Rachel Marsden

PARIS -- Later this month, U.S. President Barack Obama will visit Riyadh, Saudi Arabia. Here's hoping he decides to stay home and help his daughters with their homework instead.

America's decreasing influence in the Middle East and Eurasia might be the result of deliberate strategic policy. Or it's simply ineptitude -- in which case it's infinitely better for indecisive paralysis to prevail over uninformed proactivity. Either way, it's not a bad thing.

The Middle East is a mess, but what else is new? The best news for America is that it doesn't need to care as much. Middle Eastern oil is increasingly less important to America. The best economic opportunities for America in the Middle East now are for private-sector security contractors and mercenaries, plus whatever industries might spring up in the wake of any major conflict that sweeps out an unfavorable status quo.

But as we've already seen with Syria, there are some places where the effort to change the status quo is just too costly and the outcome too uncertain. This is particularly true with regimes that enjoy the military and economic support of superpowers such as Russia or China. If you're going to get a foot in the door by kicking up some dust to ultimately create a new market for your country's multinationals (under the guise of humanitarianism), then the French have the right idea: Stick with Africa, where there's lots of low-hanging fruit and fewer big branches to get in your way.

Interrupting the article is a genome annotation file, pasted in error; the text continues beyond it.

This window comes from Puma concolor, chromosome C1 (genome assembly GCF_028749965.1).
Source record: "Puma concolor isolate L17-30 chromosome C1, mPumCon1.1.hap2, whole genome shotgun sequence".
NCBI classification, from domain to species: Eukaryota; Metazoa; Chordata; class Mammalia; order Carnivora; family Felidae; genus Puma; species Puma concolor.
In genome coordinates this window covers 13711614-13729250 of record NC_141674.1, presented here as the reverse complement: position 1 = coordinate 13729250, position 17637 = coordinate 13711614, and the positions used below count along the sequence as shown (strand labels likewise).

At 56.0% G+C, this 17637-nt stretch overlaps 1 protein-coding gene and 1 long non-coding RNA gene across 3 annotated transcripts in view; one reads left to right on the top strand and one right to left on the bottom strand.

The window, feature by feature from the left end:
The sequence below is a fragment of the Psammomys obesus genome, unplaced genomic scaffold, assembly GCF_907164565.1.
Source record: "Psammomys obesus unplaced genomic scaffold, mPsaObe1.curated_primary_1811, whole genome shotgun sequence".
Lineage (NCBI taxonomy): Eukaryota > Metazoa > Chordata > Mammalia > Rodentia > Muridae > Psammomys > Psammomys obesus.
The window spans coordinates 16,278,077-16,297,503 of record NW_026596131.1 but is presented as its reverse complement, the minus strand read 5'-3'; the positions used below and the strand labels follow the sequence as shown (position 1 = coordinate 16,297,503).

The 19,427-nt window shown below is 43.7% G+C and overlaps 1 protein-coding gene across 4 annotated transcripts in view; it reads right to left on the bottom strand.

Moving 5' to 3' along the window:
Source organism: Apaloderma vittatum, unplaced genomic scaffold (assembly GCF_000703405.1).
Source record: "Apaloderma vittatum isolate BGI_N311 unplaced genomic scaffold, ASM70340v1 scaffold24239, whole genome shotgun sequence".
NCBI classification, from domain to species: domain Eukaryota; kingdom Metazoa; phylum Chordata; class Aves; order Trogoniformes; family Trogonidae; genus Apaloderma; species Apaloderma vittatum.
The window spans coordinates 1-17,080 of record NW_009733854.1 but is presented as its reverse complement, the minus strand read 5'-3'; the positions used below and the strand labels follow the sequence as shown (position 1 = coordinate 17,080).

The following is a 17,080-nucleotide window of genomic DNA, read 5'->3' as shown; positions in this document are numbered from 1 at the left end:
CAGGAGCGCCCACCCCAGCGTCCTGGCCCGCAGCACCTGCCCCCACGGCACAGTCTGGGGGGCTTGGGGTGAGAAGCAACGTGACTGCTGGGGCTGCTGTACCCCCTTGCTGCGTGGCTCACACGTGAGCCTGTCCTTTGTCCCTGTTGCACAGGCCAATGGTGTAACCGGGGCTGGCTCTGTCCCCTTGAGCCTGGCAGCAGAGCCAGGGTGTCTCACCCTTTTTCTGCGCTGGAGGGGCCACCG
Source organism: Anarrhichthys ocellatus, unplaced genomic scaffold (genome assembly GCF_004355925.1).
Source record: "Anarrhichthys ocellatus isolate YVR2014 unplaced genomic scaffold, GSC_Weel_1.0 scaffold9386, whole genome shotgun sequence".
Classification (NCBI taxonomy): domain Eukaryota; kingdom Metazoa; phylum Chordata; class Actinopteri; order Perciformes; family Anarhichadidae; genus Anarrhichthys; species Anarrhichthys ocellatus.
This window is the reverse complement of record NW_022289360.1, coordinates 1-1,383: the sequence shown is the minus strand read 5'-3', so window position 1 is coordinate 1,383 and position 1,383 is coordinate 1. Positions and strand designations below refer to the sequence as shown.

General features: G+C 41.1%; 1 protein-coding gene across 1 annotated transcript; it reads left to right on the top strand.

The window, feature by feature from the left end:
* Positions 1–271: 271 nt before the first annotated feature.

In the Middle East, there are already regional powers (like Saudi Arabia) and superpowers (like Russia) that will each play their cards one at a time, exclusively for their own benefit. The odds are slim that they're going to let the West have a hand in what is perceived to be a zero-sum game in their own backyard.

After being at each other's throats, new moves suggest that Saudi Arabia and Russia might be exploring a nascent strategy of cooperation in order to increase their regional influence.

America has succeeded in aggravating both countries recently. The Saudis were so annoyed over Obama prematurely declaring Iranian nuclear talks a success, and naively suggesting that it would put Iran on the path to being bomb-free, that there was speculation the Saudis might order up a nuke of their own from the program they have been funding in Pakistan. Russian President Vladimir Putin remains miffed about America's support of civil unrest in neighboring Ukraine, which could potentially eradicate any buffer between the NATO alliance and Russia.

Rachel Marsden

Rachel Marsden is a columnist with Human Events Magazine, and Editor-In-Chief of GrandCentralPolitical News Syndicate.
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